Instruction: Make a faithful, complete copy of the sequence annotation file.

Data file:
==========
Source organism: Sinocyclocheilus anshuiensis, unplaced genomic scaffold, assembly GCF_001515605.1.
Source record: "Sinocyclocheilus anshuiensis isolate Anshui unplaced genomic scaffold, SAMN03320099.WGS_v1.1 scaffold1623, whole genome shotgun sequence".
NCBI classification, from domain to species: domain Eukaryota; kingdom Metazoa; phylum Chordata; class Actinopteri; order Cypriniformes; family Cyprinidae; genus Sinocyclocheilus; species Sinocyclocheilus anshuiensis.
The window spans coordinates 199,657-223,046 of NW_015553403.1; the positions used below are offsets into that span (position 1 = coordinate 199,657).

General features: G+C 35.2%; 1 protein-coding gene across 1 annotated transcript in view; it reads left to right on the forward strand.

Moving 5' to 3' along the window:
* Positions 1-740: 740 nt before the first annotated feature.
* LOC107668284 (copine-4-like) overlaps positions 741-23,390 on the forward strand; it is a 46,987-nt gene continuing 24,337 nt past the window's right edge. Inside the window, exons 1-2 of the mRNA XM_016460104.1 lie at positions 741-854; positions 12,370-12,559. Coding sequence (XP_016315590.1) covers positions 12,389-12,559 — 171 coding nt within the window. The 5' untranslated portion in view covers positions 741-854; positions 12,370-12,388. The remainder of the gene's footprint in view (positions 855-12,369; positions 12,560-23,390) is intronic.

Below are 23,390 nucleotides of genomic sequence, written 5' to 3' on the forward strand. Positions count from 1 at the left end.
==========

Source organism: Sinocyclocheilus anshuiensis, unplaced genomic scaffold, assembly GCF_001515605.1.
Source record: "Sinocyclocheilus anshuiensis isolate Anshui unplaced genomic scaffold, SAMN03320099.WGS_v1.1 scaffold1623, whole genome shotgun sequence".
NCBI classification, from domain to species: domain Eukaryota; kingdom Metazoa; phylum Chordata; class Actinopteri; order Cypriniformes; family Cyprinidae; genus Sinocyclocheilus; species Sinocyclocheilus anshuiensis.
The window spans coordinates 199,657-223,046 of NW_015553403.1; the positions used below are offsets into that span (position 1 = coordinate 199,657).

General features: G+C 35.2%; 1 protein-coding gene across 1 annotated transcript in view; it reads left to right on the forward strand.

Moving 5' to 3' along the window:
* Positions 1-740: 740 nt before the first annotated feature.
* LOC107668284 (copine-4-like) overlaps positions 741-23,390 on the forward strand; it is a 46,987-nt gene continuing 24,337 nt past the window's right edge. Inside the window, exons 1-2 of the mRNA XM_016460104.1 lie at positions 741-854; positions 12,370-12,559. Coding sequence (XP_016315590.1) covers positions 12,389-12,559 — 171 coding nt within the window. The 5' untranslated portion in view covers positions 741-854; positions 12,370-12,388. The remainder of the gene's footprint in view (positions 855-12,369; positions 12,560-23,390) is intronic.

Below are 23,390 nucleotides of genomic sequence, written 5' to 3' on the forward strand. Positions count from 1 at the left end.